Thursday may have been a huge victory for the market, carrying stocks to a record-high close. Friday’s lack of follow-through is suspicious though.
Maybe it was just a pre-weekend cleanout, caused more by people cutting out early from work (and trading) to get a start on what should be a nice weekend. But, considering that all the FANG stocks lost ground in addition to the fact that selling volume was much greater than Friday’s buying volume, it wouldn’t be wrong to be concerned.
That said, it was Micron Technology (NASDAQ:MU) and General Electric (NYSE:GE) that actually dished out the most pain to most people. Micron fell nearly 3% on growing concerns about weakening memory prices, and GE ended the day in the red by 2.3% when it disclosed that the recently-announced flaw in its natural gas turbines may be wider-spread than first thought.
At the other end of the spectrum, AT&T (NYSE:T) mustered a 1% gain after UBS upgraded it to a “buy.” None of those names are great-looking trades as the new trading week gets started though. Rather, stock charts of Apple (NASDAQ:AAPL), Marathon Oil (NYSE:MRO) and BorgWarner (NYSE:BWA) deserve the second, closer looks.
It’s always difficult, and even a little dangerous, to bet against not only the world’s biggest company but also the world’s most profitable company. And, perhaps Apple shares may not fall into the trap that appears to be set for it.
On the other hand, a pair of market axioms came to the forefront in response to Friday’s trading action in AAPL. The first one was the idea of buying the rumor but selling the news. The other is, don’t fight the tape.
Click to Enlarge• Up nearly 35% since its late-April low even with the recent low, Apple shares are still dangerously overbought and ripe for profit-taking.
• Interestingly, and alarmingly, it was the unveiling of the new iPhone lineup that largely started the foreboding weakness. Friday’s huge selling volume is a red flag that a whole lot of people or a major institution are testing the waters for a buying market, perhaps looking to get out.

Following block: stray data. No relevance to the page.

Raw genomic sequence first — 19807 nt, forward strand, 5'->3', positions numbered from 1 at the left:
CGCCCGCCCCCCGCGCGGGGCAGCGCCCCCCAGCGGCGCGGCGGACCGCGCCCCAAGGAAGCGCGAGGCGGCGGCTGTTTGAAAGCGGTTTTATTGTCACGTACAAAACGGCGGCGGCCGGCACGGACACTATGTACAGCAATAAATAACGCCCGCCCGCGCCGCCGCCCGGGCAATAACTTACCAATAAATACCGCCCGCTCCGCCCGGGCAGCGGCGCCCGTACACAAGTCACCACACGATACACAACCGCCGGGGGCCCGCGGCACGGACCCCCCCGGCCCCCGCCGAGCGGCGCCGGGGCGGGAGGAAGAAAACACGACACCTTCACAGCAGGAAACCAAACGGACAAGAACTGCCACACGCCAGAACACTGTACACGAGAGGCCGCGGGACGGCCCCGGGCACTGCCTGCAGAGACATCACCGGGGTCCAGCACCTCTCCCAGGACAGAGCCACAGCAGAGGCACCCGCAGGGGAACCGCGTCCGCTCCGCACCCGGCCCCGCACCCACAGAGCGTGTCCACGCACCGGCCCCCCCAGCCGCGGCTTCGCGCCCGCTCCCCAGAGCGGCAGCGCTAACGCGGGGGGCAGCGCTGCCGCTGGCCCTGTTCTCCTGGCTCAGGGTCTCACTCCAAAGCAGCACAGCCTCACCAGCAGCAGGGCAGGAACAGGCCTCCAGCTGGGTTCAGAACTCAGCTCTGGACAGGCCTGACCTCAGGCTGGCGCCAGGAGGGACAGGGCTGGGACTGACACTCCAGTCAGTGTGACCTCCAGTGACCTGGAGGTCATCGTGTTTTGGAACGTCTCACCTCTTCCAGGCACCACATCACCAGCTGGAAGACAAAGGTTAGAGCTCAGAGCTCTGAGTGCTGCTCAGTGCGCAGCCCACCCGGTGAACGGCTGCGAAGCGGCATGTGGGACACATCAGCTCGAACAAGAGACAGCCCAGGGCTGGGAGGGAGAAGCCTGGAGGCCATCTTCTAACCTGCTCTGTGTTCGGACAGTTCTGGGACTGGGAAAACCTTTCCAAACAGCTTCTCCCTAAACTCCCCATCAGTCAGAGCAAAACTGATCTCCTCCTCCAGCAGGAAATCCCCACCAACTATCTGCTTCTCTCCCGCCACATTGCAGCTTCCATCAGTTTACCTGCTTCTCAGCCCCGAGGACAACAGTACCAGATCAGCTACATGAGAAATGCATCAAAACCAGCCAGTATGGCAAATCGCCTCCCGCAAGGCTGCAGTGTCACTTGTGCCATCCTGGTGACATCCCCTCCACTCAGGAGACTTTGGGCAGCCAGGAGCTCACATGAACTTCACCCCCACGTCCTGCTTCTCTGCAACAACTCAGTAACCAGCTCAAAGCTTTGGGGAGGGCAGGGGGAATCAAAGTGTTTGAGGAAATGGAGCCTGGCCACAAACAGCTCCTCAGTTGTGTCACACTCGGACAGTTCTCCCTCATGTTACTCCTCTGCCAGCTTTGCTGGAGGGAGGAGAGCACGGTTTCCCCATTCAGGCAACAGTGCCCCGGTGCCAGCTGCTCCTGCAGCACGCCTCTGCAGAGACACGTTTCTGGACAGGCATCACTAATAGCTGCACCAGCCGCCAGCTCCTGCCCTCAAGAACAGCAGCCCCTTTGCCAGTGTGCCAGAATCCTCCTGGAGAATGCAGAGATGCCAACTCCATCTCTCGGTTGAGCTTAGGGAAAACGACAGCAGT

• The $216.10 level is the last-ditch support line, marked on the daily chart. That’s more or less where AAPL made lows for the better part of last week, but as of the end of last week the blue 20-day moving average line is acting as a ceiling.
Marathon Oil (MRO)
It’s likely got more to do with the price of oil than the value of the company’s stock (though the two go hand-in-hand). But, either way, Marathon Oil shares have slowly but surely been working on setting up a breakout thrust. Friday’s close brings it to within striking distance of such a move.
Click to Enlarge• The make-or-break ceiling is $22.11, plotted with a red dashed line on the daily chart. That’s where MRO hit highs for the better part of the past five months.
• Something significant changed on August. That is, for the first time since May, Marathon stock stopped making lower lows and starting making higher lows, leading shares to a place where the bulls and the bears have to make a decision.
• What’s missing here so far is volume. Though the weekly chart’s Chaikin line has crossed back above the zero level, there’s still only thin buying volume on the daily chart. If MRO can break above $22.11, that needed volume might start to materialize.
Last but not least, last Wednesday BorgWarner was examined in detail primarily because the prior day’s plunge left it hanging by a thread above a major technical floor.
That potential meltdown never took shape. In fact, that day, BWA pushed up and off that floor, hinting that a rebound rally was underway. That rally was quelled rather quickly though, at a well-established technical ceiling. Though annoying, the surprise bounce and equally surprising stalled rally effort tell us a great deal about where this stock’s limits are.
Click to Enlarge • As was the case then, there’s support at $42.11 and resistance at $46.44, and minor support around $43.37. As of Thursday and Friday of last week though, the technical ceiling near $46.44 is bolstered by the 100-day moving average line, plotted in gray.
• Take note of how little bullish volume was seen on Wednesday compared to Tuesday’s selloff. Also notice how there was even less volume with Thursday’s gain, but how the selling volume surged again with Friday’s pullback. There still seem to be more sellers than buyers.
• Don’t jump to conclusions, though. This stock is still closer to a breakout than a breakdown. The advantage of framing the sideways channel is that, if and when BWA finally breaks out of this rut, the move should be a strong one that makes up for lost time.
As of this writing, James Brumley held a long position in AT&T. You can follow him on Twitter, at @jbrumley.